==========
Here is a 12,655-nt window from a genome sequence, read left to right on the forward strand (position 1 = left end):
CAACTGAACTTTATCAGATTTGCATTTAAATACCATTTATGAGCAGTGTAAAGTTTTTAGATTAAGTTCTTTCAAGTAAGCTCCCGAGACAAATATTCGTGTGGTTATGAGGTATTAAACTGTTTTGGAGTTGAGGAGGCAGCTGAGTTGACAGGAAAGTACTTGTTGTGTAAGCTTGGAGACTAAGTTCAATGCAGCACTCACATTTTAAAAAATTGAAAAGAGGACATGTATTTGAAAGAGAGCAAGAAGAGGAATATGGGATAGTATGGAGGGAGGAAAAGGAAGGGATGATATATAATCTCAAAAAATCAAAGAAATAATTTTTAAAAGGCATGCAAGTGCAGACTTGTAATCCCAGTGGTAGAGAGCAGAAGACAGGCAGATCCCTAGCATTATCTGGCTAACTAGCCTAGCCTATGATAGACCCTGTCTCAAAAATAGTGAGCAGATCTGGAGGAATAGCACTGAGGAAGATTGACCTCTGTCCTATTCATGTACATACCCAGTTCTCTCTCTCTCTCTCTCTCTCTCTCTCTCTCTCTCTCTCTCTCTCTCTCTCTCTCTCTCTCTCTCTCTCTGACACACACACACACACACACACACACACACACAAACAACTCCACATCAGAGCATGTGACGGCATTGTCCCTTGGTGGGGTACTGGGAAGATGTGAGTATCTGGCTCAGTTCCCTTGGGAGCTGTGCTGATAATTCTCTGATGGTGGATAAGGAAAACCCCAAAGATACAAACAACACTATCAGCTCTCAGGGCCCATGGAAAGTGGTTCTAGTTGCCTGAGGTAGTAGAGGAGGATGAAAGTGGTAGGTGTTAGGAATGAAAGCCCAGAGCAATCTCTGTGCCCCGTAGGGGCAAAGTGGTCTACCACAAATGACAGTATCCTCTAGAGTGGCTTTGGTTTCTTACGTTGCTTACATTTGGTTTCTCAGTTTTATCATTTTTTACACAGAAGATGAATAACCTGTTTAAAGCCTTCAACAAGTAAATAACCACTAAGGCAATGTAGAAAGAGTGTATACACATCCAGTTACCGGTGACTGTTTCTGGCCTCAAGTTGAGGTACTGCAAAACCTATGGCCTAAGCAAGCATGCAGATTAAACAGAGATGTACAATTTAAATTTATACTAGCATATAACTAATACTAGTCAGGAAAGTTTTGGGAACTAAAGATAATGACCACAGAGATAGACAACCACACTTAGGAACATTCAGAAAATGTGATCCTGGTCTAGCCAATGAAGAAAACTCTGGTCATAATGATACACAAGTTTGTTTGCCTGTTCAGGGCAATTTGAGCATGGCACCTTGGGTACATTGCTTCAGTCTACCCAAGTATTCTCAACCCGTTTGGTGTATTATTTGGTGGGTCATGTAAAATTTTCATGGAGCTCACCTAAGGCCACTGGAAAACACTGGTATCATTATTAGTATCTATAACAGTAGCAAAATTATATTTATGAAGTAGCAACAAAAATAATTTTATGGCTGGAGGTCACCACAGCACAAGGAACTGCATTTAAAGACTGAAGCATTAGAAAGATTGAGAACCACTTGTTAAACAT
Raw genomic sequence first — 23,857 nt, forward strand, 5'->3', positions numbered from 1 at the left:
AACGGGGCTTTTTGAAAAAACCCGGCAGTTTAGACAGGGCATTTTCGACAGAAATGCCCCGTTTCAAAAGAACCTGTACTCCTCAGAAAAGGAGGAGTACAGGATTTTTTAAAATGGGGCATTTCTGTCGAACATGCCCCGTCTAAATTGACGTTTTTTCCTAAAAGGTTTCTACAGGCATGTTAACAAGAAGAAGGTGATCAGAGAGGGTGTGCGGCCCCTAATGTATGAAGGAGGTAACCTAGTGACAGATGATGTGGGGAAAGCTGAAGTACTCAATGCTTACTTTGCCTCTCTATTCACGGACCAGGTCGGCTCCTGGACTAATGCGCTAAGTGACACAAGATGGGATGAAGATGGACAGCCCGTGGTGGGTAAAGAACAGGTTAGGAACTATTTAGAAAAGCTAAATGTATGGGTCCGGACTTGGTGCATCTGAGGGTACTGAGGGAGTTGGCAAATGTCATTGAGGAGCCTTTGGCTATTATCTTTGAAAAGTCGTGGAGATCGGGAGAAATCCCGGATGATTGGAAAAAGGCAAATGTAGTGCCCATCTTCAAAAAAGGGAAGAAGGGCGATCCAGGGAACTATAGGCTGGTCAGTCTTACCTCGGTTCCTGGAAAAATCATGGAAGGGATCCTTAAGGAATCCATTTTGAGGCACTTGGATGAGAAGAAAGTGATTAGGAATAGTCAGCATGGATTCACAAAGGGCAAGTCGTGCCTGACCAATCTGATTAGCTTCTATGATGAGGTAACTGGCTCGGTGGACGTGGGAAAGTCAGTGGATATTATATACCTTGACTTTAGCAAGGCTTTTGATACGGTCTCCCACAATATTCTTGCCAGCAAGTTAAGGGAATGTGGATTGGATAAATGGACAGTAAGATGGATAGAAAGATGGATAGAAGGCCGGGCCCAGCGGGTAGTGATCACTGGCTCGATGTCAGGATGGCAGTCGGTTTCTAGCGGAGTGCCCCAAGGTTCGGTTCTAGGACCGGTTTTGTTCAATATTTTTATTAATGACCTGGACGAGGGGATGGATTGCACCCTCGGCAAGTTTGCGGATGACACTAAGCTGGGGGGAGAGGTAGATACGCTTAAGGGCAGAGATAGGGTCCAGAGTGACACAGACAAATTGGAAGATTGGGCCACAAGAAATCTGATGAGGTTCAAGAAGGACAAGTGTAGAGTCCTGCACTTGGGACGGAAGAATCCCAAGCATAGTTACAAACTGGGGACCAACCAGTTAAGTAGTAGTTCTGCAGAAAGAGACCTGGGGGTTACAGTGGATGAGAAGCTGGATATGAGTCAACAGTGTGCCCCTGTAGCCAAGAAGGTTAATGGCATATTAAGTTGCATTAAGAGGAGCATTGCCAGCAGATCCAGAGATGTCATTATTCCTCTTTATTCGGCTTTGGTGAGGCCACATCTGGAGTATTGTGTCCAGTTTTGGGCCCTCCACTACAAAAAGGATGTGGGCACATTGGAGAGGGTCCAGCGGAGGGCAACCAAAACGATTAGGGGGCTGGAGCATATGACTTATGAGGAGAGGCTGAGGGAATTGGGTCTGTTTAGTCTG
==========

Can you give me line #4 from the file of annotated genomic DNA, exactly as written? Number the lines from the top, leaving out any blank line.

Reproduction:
AACGGGGCTTTTTGAAAAAACCCGGCAGTTTAGACAGGGCATTTTCGACAGAAATGCCCCGTTTCAAAAGAACCTGTACTCCTCAGAAAAGGAGGAGTACAGGATTTTTTAAAATGGGGCATTTCTGTCGAACATGCCCCGTCTAAATTGACGTTTTTTCCTAAAAGGTTTCTACAGGCATGTTAACAAGAAGAAGGTGATCAGAGAGGGTGTGCGGCCCCTAATGTATGAAGGAGGTAACCTAGTGACAGATGATGTGGGGAAAGCTGAAGTACTCAATGCTTACTTTGCCTCTCTATTCACGGACCAGGTCGGCTCCTGGACTAATGCGCTAAGTGACACAAGATGGGATGAAGATGGACAGCCCGTGGTGGGTAAAGAACAGGTTAGGAACTATTTAGAAAAGCTAAATGTATGGGTCCGGACTTGGTGCATCTGAGGGTACTGAGGGAGTTGGCAAATGTCATTGAGGAGCCTTTGGCTATTATCTTTGAAAAGTCGTGGAGATCGGGAGAAATCCCGGATGATTGGAAAAAGGCAAATGTAGTGCCCATCTTCAAAAAAGGGAAGAAGGGCGATCCAGGGAACTATAGGCTGGTCAGTCTTACCTCGGTTCCTGGAAAAATCATGGAAGGGATCCTTAAGGAATCCATTTTGAGGCACTTGGATGAGAAGAAAGTGATTAGGAATAGTCAGCATGGATTCACAAAGGGCAAGTCGTGCCTGACCAATCTGATTAGCTTCTATGATGAGGTAACTGGCTCGGTGGACGTGGGAAAGTCAGTGGATATTATATACCTTGACTTTAGCAAGGCTTTTGATACGGTCTCCCACAATATTCTTGCCAGCAAGTTAAGGGAATGTGGATTGGATAAATGGACAGTAAGATGGATAGAAAGATGGATAGAAGGCCGGGCCCAGCGGGTAGTGATCACTGGCTCGATGTCAGGATGGCAGTCGGTTTCTAGCGGAGTGCCCCAAGGTTCGGTTCTAGGACCGGTTTTGTTCAATATTTTTATTAATGACCTGGACGAGGGGATGGATTGCACCCTCGGCAAGTTTGCGGATGACACTAAGCTGGGGGGAGAGGTAGATACGCTTAAGGGCAGAGATAGGGTCCAGAGTGACACAGACAAATTGGAAGATTGGGCCACAAGAAATCTGATGAGGTTCAAGAAGGACAAGTGTAGAGTCCTGCACTTGGGACGGAAGAATCCCAAGCATAGTTACAAACTGGGGACCAACCAGTTAAGTAGTAGTTCTGCAGAAAGAGACCTGGGGGTTACAGTGGATGAGAAGCTGGATATGAGTCAACAGTGTGCCCCTGTAGCCAAGAAGGTTAATGGCATATTAAGTTGCATTAAGAGGAGCATTGCCAGCAGATCCAGAGATGTCATTATTCCTCTTTATTCGGCTTTGGTGAGGCCACATCTGGAGTATTGTGTCCAGTTTTGGGCCCTCCACTACAAAAAGGATGTGGGCACATTGGAGAGGGTCCAGCGGAGGGCAACCAAAACGATTAGGGGGCTGGAGCATATGACTTATGAGGAGAGGCTGAGGGAATTGGGTCTGTTTAGTCTG